The Ongoing Transformation of the Hotel Meeting Room – Part I
Hotels want your meeting and event business – so what else is new? For starters, the meeting and event spaces themselves are new, and we think they’re looking good. With tighter client budgets, shorter durations, and increasing competition from other venue sources, hoteliers are stepping up to the plate, literally, offering vibrant new facilities, state-of-the-art technology and connectivity – aka Millennial friendly – and creative food and beverage programs. Oh, and a room for the night. That’s another makeover story we’ll be telling soon.
In the first of our series focusing on the hotel as meeting venue, here’s eight examples of how hoteliers and their designers are thinking outside of the box, especially when the space itself, is often and quite simply, a box.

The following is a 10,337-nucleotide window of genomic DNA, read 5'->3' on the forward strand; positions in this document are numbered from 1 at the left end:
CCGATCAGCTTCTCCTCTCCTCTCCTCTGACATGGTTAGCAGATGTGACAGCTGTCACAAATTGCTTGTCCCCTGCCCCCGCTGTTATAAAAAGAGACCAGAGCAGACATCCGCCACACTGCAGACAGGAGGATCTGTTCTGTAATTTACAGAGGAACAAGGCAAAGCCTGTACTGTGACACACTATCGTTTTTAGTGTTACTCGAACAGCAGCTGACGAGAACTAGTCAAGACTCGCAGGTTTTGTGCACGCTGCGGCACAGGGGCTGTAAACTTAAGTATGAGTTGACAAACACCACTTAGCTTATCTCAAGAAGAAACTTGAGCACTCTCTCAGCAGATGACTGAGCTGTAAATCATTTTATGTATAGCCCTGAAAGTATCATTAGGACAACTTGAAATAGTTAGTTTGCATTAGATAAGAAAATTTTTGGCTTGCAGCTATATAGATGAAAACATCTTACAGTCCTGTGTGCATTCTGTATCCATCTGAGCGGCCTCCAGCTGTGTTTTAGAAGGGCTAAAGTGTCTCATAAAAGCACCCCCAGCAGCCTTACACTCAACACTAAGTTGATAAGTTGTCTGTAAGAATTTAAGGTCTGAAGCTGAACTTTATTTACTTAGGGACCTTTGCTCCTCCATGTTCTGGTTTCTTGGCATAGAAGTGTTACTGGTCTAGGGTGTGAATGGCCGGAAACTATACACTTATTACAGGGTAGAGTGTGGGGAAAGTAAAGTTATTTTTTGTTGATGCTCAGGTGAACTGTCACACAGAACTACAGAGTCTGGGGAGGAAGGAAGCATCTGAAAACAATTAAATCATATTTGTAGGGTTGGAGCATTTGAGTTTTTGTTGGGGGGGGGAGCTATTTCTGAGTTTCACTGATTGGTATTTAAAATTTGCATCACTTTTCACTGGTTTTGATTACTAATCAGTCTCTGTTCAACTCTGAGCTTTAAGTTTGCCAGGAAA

W Amsterdam, Opening September 21st
W Hotels approaches each new destination with eyes wide open and unabashed yearning when designing a hotel for a specific city. We can now add Amsterdam to the list of universally desirable localities with the upcoming W Amsterdam, opening this Fall.
In the design of W Amsterdam, as with all W Hotels, the development team seriously does their homework. They reinvigorate and celebrate the culture of the region in a new and exciting way that is appealing to both guests and locals. Nothing is random in the design of a W Hotel. At every turn there is symbolism, purpose, and artistic aliveness.
Case in point, the meeting space shown in the opening image. It’s refreshing to see a ceiling that is actually not flat. In this case, we are guessing that this is a subtle nod – well, not to us – to Dutch graphic artist Escher. Don’t be surprised to see other off the wall, so to speak, references to this geometry-inspired artist in other parts of the hotel.